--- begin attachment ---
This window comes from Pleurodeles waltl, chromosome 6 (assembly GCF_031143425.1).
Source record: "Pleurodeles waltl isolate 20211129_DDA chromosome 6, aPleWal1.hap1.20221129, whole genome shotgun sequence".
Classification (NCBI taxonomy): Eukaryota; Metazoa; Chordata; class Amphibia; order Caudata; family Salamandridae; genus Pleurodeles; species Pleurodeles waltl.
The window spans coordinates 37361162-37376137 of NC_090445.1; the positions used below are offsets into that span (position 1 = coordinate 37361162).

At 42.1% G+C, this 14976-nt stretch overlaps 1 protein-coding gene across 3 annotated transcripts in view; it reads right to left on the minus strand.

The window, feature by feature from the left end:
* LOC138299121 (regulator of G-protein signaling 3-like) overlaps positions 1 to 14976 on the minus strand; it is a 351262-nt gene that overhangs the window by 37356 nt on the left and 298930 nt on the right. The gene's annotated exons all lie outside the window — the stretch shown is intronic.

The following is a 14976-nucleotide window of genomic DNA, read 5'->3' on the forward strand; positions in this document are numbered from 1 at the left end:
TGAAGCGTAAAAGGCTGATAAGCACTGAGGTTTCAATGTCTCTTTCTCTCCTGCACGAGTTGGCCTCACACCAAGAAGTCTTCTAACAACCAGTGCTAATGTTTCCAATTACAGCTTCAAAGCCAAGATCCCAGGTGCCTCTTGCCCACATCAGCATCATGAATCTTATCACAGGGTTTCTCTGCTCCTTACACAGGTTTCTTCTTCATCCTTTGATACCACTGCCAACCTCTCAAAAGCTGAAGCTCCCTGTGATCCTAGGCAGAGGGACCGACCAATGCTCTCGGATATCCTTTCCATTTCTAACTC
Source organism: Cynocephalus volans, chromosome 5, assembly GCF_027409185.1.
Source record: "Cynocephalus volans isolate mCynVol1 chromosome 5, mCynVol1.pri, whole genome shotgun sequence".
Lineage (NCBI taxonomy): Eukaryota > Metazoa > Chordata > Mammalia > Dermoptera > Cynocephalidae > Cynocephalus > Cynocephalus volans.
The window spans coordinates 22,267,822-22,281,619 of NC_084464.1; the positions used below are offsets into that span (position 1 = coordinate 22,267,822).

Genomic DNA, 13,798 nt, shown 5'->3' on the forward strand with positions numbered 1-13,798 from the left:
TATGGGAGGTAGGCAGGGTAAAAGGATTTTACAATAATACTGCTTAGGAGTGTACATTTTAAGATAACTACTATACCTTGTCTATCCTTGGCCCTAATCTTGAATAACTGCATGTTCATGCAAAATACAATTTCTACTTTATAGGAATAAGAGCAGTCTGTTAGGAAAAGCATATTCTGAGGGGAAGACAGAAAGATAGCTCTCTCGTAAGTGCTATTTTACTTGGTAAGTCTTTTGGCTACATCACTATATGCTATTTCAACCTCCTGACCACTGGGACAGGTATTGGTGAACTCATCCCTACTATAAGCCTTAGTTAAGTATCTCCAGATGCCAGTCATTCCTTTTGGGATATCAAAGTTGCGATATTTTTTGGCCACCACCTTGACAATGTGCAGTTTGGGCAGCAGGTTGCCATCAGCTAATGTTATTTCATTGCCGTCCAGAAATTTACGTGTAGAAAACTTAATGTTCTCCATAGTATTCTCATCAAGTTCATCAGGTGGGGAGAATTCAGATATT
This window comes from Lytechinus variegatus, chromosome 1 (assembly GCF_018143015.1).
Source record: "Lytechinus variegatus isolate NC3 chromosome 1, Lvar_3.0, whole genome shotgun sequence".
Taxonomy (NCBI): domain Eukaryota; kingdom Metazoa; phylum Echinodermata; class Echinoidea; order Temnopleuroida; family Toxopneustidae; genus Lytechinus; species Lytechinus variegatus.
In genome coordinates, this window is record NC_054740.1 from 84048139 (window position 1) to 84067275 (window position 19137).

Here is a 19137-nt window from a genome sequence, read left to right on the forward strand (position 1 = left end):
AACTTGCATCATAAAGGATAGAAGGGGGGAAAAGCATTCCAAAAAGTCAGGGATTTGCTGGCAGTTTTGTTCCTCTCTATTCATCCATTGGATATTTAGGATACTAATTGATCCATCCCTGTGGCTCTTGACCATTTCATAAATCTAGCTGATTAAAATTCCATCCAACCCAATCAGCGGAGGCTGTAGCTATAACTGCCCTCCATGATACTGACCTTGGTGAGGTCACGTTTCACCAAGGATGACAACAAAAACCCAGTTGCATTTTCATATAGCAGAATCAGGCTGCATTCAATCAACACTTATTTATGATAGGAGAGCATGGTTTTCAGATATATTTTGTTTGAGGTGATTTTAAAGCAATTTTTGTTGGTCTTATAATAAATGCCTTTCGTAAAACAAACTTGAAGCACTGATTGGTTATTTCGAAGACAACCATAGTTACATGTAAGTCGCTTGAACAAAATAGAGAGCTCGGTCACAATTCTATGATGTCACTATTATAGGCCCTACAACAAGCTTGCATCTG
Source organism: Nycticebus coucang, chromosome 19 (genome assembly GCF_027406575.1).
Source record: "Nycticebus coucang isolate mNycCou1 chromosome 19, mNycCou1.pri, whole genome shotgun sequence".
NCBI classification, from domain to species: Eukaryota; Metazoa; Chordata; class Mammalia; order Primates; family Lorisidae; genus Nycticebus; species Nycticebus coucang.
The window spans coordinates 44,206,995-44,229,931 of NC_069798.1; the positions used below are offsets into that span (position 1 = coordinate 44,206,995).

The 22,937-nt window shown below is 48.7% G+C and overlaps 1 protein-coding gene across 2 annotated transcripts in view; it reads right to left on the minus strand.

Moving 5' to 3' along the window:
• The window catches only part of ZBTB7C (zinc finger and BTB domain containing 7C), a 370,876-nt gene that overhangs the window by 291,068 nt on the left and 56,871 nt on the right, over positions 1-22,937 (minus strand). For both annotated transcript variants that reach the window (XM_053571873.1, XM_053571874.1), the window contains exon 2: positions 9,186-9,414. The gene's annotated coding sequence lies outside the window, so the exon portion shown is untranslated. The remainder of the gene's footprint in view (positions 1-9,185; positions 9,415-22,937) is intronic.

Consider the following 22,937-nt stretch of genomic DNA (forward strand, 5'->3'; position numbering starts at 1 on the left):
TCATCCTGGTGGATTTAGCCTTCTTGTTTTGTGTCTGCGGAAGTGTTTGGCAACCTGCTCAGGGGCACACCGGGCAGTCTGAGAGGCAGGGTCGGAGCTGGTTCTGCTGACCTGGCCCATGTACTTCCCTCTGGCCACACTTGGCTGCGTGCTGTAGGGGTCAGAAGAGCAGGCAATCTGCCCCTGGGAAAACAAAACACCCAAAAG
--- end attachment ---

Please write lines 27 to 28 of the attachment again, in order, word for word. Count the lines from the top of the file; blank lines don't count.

Moving 5' to 3' along the window:
• The window catches only part of ZBTB7C (zinc finger and BTB domain containing 7C), a 370,876-nt gene that overhangs the window by 291,068 nt on the left and 56,871 nt on the right, over positions 1-22,937 (minus strand). For both annotated transcript variants that reach the window (XM_053571873.1, XM_053571874.1), the window contains exon 2: positions 9,186-9,414. The gene's annotated coding sequence lies outside the window, so the exon portion shown is untranslated. The remainder of the gene's footprint in view (positions 1-9,185; positions 9,415-22,937) is intronic.